Book Review: The Book Thief

TITLE: The Book Thief

AUTHOR: Markus Zusak

GENRE: Historical Fiction

Rating: 5 out of 5.

War is hell is the moral position of those who have to fight and win wars which they did not start.

The book Thief is set during the Second World War depicted through the eyes of Death. It’s about a German family caught in between the inevitability of war. And what does happen to the ones in the middle? It’s a story of the living circumambulated by monstrosity.

Every war has three sides. Rage and fear being the two most common sides are shared among the suppressor and the suppressed. The third side which is seldom acknowledged is love and Markus Zusak manages to emphasize this hidden jewel through his characters; characters who could be seen stealing moments of laughter from the mansion of terror.

Liesel Meminger, the protagonist, who amazed death by catching it in mid-act is the epitome of naivety. Oblivious to the atrocities of war, she walks around falling in love with books.

How hard could life get for someone who fell in love with words?

The orange flames waved at the crowd as paper and print dissolved inside them. Burning words were torn from their sentences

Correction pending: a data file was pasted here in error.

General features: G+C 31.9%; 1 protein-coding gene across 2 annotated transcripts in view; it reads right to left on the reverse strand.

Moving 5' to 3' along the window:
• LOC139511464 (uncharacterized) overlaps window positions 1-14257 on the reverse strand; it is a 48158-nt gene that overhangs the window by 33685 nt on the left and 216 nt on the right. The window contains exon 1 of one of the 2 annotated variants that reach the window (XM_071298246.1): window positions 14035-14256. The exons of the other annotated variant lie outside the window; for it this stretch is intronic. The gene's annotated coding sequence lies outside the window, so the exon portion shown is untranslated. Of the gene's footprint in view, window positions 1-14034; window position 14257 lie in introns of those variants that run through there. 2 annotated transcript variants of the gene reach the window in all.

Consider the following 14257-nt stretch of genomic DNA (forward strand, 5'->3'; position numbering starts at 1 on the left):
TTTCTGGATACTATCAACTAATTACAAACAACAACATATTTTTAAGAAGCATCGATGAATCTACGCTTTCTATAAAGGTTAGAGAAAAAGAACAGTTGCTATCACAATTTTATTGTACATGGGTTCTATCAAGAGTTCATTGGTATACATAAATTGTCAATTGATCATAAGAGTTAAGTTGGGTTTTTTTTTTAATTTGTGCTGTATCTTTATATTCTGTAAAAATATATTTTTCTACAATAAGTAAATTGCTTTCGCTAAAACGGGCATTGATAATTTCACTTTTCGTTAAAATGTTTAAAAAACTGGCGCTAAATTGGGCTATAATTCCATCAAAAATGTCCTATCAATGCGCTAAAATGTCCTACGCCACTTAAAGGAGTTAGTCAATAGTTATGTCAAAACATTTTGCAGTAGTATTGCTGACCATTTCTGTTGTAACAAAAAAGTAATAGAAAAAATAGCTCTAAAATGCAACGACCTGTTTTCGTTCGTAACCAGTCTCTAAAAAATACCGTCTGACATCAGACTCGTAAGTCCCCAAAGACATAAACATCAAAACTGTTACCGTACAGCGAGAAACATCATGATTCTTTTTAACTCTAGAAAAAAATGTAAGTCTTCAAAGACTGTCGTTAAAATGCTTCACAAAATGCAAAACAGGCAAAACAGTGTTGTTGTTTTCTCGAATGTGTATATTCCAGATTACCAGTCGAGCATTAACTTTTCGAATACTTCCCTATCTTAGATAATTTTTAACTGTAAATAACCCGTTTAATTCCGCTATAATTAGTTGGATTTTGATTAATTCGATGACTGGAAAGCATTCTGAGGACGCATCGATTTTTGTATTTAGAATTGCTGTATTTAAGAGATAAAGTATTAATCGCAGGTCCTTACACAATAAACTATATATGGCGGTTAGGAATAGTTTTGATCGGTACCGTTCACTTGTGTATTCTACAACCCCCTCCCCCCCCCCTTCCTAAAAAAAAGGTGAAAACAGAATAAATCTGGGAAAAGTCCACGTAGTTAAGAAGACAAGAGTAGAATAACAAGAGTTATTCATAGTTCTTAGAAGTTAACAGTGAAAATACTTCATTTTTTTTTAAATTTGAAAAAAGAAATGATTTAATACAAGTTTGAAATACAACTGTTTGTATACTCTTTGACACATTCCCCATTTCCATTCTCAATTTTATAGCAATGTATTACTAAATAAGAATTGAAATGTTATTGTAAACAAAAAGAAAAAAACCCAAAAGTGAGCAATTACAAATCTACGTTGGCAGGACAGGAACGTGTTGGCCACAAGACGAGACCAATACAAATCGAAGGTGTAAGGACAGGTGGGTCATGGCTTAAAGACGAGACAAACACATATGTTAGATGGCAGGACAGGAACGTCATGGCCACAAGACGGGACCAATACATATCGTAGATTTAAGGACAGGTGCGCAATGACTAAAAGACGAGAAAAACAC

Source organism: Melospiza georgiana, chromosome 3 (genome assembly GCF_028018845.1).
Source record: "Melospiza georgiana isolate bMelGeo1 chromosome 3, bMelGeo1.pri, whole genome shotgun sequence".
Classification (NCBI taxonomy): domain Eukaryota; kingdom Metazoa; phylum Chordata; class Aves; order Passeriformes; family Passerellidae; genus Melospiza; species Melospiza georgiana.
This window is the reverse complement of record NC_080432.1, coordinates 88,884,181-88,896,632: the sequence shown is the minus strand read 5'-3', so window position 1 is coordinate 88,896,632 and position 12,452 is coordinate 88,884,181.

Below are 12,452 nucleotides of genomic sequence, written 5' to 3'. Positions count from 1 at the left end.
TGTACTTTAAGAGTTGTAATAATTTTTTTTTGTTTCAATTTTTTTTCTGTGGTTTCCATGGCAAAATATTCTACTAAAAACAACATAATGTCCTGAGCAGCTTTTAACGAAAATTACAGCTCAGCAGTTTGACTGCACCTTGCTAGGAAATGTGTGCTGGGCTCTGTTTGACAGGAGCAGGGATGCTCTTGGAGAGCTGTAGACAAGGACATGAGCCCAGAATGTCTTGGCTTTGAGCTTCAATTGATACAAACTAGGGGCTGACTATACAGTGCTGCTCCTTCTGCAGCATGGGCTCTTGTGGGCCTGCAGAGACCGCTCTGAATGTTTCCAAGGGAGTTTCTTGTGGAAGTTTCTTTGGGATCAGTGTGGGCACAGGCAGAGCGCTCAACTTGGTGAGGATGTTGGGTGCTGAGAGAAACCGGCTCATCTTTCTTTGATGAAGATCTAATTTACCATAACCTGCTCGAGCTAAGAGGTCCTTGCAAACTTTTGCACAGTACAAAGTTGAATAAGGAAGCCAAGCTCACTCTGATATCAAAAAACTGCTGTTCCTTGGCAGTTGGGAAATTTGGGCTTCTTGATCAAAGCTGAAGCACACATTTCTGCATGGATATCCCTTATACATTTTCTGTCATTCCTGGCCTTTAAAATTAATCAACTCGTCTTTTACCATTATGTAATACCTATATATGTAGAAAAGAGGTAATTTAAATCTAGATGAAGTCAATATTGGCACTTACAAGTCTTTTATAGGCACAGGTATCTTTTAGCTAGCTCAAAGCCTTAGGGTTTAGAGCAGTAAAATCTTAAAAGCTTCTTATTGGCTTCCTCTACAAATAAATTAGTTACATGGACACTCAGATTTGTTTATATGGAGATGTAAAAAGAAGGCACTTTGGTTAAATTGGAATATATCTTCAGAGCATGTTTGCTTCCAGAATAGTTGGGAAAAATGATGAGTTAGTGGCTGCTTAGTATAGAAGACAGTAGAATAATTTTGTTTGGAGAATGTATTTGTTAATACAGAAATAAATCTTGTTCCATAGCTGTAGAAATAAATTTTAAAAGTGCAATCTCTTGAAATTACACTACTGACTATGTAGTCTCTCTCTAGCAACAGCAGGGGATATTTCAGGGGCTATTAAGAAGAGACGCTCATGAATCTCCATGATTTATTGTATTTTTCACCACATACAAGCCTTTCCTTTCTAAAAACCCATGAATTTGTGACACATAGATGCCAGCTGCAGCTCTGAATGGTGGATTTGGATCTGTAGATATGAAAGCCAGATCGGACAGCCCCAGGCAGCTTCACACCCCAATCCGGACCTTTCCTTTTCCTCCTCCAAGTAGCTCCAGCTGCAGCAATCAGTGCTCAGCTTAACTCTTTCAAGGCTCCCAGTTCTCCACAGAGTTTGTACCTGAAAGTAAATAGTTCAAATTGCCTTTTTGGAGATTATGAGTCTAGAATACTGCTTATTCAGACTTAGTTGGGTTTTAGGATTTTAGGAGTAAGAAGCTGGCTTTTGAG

The book has a marvelous set of similes and metaphors floating in an ominous narration. The fact that this story reaches us through not the living but the one who watches us pass, is what gives it a fresh and a spellbinding outlook.

Just like there is no uncertainty to our end, similarly, there is no space for mystery in the story. Bitter wind blows in our face in the middle of a warm day warning us about an upcoming storm, and yet we embrace the sun for as long as we can.

The Book Thief is a juxtaposition of love and hatred, life and death, heaven and hell. It’s a book which shows us how to live among the chaos and not merely survive, to find moments of hope to keep us sane, to make us feel alive, how to find courage despite being terrified and most importantly how to love.

War is what gives this story its structure, whereas the characters, they fill the colours.

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